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Words Fail Me: Showing the Inexpressible

February 18, 2012

Words Fail Me: Showing the inexpressible

Just before Grandmother Aten died, my parents moved east. I have no memory of my grandmother but have been told she sewed exquisite gowns by hand for my mother when Mom was in college. I know my grandmother left vases of wild flowers in Mother’s room when she came home from school on vacations. And I know that without time to really clean my grandmother would have given the room “a lick and a promise.”

Each generation of this family moves farther from the farm and it shows in our speech. Although I may say, “There aren’t enough vegetables on that plate to shake a stick at,” I use this type of expression less than my mother and my children, far less than I. The children don’t search for needles in haystacks or get clean as a whistle. These are hand-me-down expressions that speak of our history, not our current experience, and they cannot be replaced in kind.

Grandpa Aten came to visit us a few times after Grandmother died. He’d take the train from Chicago to Baltimore and we would meet him at the B&O Station. With little familiarity to bind us, I was self-conscious as I greeted the tall, silent farmer in the straw hat—his pale blue summer shirt so thin that I could see the scoop of this undershirt through it.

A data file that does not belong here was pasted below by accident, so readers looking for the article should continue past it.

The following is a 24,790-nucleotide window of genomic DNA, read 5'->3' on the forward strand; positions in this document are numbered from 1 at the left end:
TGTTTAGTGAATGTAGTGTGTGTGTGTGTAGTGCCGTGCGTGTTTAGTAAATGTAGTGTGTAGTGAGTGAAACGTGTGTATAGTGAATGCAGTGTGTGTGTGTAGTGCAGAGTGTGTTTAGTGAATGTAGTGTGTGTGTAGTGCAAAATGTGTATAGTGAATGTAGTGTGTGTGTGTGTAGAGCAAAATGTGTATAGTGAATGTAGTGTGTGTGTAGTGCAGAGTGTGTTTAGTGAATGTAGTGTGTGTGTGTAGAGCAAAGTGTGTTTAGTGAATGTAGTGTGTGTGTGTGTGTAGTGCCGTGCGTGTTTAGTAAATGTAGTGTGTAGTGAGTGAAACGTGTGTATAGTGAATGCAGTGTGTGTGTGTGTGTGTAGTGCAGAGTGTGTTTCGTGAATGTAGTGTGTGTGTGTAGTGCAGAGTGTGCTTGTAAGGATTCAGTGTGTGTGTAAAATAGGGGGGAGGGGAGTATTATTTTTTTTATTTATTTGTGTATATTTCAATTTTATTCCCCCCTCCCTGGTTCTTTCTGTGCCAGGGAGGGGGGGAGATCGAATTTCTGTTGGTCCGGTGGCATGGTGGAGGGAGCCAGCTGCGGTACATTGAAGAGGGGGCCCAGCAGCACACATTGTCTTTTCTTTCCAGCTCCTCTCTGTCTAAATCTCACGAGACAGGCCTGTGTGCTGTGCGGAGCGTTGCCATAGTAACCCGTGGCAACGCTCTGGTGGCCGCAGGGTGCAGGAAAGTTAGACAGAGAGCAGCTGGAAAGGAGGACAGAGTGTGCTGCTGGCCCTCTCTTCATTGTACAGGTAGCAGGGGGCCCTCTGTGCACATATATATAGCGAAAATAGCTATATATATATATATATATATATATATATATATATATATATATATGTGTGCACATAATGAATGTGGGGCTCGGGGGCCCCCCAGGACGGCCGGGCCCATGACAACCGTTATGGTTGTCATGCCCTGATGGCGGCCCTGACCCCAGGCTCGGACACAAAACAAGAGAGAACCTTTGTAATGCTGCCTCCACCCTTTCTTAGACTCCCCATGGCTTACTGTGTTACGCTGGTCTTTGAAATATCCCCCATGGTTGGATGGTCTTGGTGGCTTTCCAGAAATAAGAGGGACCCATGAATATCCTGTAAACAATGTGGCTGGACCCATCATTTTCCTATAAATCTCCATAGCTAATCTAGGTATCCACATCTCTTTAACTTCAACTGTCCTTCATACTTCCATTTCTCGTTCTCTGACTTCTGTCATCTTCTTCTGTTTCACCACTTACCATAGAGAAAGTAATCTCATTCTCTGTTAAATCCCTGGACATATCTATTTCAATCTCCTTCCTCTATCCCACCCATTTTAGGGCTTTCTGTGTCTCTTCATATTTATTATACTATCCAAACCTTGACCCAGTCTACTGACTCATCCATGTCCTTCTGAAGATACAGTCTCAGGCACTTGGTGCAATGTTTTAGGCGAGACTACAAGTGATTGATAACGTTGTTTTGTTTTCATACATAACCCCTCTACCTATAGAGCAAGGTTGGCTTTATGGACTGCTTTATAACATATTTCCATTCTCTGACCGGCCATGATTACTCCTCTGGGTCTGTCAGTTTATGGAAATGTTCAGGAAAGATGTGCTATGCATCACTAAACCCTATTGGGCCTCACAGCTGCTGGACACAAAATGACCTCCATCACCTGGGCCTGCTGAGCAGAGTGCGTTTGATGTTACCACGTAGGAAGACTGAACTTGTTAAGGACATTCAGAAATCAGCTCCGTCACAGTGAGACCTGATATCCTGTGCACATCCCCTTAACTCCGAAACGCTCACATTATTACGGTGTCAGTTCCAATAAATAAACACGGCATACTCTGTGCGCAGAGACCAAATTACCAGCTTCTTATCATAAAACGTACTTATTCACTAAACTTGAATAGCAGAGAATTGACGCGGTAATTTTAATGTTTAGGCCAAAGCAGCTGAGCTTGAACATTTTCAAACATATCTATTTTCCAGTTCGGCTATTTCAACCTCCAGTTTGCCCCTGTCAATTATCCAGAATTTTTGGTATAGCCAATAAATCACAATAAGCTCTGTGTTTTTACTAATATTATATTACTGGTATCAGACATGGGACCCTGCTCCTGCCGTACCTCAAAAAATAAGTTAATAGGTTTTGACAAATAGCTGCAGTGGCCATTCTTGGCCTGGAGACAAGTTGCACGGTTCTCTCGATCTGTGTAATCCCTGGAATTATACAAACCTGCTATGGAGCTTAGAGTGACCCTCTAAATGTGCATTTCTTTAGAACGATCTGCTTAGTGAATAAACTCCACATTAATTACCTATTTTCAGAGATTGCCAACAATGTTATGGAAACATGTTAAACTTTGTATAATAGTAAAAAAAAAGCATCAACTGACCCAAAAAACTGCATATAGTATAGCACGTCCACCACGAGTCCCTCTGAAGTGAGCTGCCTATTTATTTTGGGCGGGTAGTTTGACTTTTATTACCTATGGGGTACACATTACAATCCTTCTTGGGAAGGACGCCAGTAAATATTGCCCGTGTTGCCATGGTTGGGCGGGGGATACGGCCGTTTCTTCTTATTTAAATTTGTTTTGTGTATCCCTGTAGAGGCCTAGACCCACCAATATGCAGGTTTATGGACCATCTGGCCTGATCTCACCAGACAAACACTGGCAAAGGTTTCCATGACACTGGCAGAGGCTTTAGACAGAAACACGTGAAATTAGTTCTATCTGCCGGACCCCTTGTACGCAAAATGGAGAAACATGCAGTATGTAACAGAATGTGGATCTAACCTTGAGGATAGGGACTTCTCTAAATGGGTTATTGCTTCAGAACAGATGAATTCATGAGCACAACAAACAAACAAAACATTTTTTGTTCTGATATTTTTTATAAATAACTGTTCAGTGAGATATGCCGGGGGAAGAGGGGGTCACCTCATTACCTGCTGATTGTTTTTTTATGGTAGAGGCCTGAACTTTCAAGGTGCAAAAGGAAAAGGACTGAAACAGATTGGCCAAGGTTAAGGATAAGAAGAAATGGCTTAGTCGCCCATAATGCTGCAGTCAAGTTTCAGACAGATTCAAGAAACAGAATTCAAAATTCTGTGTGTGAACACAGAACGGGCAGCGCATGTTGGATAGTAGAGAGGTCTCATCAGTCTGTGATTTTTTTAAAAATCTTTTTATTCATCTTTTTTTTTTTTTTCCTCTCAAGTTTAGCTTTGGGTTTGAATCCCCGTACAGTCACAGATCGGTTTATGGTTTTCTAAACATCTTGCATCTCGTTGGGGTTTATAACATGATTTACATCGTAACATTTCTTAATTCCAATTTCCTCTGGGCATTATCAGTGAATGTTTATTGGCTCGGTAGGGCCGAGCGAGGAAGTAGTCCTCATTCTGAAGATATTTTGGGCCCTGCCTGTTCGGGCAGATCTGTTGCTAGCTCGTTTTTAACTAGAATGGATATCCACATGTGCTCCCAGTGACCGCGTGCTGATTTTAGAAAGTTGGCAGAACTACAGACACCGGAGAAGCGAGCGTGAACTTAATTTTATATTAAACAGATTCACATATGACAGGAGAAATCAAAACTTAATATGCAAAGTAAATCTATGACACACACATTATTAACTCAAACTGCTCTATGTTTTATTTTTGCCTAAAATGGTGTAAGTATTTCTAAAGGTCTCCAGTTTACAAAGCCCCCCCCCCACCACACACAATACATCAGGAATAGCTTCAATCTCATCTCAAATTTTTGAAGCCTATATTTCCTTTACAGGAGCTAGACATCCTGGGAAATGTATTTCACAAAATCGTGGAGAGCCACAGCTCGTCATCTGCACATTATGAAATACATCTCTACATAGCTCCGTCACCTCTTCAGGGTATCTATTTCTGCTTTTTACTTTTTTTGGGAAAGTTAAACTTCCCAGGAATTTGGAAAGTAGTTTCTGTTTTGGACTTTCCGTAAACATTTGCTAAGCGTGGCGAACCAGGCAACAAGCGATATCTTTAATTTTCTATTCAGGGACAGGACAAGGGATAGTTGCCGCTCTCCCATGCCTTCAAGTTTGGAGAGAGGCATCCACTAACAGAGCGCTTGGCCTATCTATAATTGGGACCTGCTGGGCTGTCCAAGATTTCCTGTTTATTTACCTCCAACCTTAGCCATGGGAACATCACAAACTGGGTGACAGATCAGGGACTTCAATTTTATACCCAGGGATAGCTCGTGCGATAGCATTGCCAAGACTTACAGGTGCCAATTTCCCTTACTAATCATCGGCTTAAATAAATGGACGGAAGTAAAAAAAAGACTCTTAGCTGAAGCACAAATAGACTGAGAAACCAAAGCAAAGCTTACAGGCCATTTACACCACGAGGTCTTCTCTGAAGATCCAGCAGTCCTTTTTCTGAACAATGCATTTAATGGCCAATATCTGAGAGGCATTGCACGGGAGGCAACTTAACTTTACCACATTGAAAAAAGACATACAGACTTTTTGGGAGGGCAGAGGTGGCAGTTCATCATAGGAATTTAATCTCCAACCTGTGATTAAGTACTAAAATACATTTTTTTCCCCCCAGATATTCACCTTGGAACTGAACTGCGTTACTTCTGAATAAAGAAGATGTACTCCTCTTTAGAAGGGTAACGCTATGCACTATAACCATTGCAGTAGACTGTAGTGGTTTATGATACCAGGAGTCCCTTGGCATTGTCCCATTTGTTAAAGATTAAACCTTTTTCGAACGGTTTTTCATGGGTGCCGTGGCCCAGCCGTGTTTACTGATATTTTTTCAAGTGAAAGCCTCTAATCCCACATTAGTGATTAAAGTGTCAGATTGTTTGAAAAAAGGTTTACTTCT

I’d shyly approach and he’d raise his fists in a mock boxing stance as if to playfully engage me in an exchange for which he had no words. Maybe I was supposed to shadowbox with the kind old man who loved my mother and therefore me, but I would smile and move out of range, not knowing what was expected.

Perhaps because words were difficult, Grandpa Aten did more than he said in the name of love. He spent most of his visits doing thoughtful jobs for my mother who was now raising three daughters alone. He’d repair the pasture fence, or spend days at treacherous heights trimming tree branches so she could see the river from the house. He worked, as he loved, in silence, unlike the family who now remembers him and unlike my daughter Emily who never knew him.

“I love you more than you love me,” Emily challenges me with authority. She searches her second grade experience for the greatest comparison she can offer as proof. “I love you as much as every star that shines, ever will shine, in this galaxy and all the other galaxies in the universe. Or any other universe. Forever,” she concludes triumphantly.

“Now,” Emily says in a business-like manner. “How much do you love me?”

She waits expectantly.

I don’t sew exquisite ball gowns late into the night. I don’t know how.  In place of greater talents, it seems words are all I have. I give detailed explanations when a “yes” or “no” would do; deliver speeches to children too sleepy to listen. My grandparents might have reminded me too many words fall like seed on fallow ground but still, I search their legacy (till the sun doesn’t shine? till the rivers run dry?) and find no words to measure the longevity of my love.

Emily waits for me to quantify my affection. But sometimes words fail me. And sometimes, love speaks for itself.

Just to engage the muse and practice showing, not telling in your work, write about a time words failed you or about a character who cannot communicate his feelings or intent. How can you convey the struggle? How can you show what was felt? Clues; have your character performing a physical task—baking a cake that won’t get done, trying to open a jar with a stubborn lid, unable to read a map.

 

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